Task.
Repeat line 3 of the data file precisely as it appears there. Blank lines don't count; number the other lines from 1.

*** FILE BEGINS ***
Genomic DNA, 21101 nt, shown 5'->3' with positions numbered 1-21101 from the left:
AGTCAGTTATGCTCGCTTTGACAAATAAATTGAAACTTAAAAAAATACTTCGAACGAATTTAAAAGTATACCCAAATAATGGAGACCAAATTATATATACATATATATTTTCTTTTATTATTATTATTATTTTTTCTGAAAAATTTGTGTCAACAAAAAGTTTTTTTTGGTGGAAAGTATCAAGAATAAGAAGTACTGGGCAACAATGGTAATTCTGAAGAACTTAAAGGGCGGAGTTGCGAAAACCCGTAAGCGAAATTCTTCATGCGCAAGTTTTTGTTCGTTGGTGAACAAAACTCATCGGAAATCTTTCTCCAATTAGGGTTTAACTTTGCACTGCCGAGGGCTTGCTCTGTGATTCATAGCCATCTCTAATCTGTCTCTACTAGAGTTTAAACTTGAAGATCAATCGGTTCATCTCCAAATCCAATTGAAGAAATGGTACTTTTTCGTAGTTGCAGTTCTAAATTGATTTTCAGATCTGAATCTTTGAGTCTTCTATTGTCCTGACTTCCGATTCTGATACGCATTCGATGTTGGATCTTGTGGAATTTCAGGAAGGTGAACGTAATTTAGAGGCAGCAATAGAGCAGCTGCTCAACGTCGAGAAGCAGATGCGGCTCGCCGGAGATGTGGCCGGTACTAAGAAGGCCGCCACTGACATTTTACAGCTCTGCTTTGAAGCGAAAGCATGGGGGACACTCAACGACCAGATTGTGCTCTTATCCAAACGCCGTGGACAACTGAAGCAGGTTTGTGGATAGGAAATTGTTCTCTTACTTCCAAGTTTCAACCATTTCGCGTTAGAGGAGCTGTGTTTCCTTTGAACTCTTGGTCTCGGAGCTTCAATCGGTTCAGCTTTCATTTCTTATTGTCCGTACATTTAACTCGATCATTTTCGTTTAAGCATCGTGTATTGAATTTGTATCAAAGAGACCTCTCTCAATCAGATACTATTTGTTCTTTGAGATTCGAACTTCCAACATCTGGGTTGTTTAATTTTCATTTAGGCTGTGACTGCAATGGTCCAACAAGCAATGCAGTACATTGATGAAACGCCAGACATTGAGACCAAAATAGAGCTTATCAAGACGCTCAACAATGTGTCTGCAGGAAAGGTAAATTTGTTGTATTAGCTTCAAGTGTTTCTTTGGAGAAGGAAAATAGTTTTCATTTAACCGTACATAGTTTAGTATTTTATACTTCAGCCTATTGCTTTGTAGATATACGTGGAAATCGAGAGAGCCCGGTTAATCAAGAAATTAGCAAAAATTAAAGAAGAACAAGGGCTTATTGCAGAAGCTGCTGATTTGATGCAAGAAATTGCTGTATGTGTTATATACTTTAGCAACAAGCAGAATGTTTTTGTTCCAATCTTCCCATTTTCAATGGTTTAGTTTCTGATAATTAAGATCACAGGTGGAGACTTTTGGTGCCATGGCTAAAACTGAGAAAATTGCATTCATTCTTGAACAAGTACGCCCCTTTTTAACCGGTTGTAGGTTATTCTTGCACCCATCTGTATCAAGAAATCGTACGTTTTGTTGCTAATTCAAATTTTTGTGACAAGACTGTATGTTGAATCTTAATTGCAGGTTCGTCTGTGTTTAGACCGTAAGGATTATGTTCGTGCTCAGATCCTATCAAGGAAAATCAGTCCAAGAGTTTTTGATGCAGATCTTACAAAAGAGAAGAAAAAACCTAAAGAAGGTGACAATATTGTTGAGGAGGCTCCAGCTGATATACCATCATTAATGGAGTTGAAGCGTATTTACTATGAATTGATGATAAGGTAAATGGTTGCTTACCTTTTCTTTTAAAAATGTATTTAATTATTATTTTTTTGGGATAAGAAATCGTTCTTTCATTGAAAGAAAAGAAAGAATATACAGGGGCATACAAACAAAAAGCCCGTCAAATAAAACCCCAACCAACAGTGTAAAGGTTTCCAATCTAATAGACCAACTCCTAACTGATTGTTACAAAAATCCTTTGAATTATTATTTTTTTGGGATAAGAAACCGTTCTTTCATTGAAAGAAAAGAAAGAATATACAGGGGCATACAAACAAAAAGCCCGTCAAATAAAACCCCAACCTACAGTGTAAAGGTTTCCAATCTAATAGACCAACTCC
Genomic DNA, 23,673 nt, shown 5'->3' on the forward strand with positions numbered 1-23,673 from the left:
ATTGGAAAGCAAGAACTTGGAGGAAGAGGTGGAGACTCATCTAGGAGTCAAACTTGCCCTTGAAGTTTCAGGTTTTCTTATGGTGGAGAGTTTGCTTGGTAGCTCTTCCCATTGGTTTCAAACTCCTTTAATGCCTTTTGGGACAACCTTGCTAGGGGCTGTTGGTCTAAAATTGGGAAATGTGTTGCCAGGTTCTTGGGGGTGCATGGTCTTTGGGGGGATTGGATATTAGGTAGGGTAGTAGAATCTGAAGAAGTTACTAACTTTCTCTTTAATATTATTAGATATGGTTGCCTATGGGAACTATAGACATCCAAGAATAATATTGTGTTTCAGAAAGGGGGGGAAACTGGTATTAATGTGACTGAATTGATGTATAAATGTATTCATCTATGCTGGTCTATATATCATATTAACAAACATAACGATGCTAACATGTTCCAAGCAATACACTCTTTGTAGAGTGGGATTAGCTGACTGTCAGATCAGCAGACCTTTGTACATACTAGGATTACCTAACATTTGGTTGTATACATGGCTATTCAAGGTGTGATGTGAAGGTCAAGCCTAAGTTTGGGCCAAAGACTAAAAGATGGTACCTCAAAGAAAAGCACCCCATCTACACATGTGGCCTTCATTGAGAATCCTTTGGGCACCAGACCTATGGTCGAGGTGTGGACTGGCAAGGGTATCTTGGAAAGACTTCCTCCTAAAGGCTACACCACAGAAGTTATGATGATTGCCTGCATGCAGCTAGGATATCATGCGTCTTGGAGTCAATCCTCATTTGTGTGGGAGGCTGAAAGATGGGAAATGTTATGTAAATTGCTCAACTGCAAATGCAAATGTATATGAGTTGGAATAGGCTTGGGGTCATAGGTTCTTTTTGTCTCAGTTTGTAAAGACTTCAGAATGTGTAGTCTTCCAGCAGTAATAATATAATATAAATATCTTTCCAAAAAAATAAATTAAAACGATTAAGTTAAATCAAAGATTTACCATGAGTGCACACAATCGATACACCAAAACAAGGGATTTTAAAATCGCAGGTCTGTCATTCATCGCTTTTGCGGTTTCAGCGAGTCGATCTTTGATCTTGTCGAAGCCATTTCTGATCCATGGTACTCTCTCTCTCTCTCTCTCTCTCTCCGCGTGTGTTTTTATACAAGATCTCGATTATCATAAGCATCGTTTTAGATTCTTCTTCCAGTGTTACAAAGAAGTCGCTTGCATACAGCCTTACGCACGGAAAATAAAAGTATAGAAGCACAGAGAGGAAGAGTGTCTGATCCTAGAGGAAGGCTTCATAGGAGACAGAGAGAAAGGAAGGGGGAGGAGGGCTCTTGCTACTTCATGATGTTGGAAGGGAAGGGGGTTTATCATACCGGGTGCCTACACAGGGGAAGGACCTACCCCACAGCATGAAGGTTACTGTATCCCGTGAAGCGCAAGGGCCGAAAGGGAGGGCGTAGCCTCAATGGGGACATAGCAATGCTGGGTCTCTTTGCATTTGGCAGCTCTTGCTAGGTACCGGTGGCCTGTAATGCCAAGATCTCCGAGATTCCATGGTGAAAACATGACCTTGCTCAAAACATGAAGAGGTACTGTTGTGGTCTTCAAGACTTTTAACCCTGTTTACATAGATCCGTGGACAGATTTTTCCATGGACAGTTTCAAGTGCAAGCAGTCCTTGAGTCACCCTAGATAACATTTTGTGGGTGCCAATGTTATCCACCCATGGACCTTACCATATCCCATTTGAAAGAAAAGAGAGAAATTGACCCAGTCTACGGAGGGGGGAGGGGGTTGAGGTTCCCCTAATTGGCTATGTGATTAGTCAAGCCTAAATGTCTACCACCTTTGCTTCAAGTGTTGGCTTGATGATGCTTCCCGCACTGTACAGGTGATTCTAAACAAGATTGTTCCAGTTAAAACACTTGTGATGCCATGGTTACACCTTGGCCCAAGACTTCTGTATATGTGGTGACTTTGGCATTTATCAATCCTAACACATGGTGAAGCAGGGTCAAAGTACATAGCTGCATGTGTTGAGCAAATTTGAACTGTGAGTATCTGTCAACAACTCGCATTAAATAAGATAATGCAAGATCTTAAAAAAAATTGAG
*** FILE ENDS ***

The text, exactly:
Genomic DNA, 23,673 nt, shown 5'->3' on the forward strand with positions numbered 1-23,673 from the left: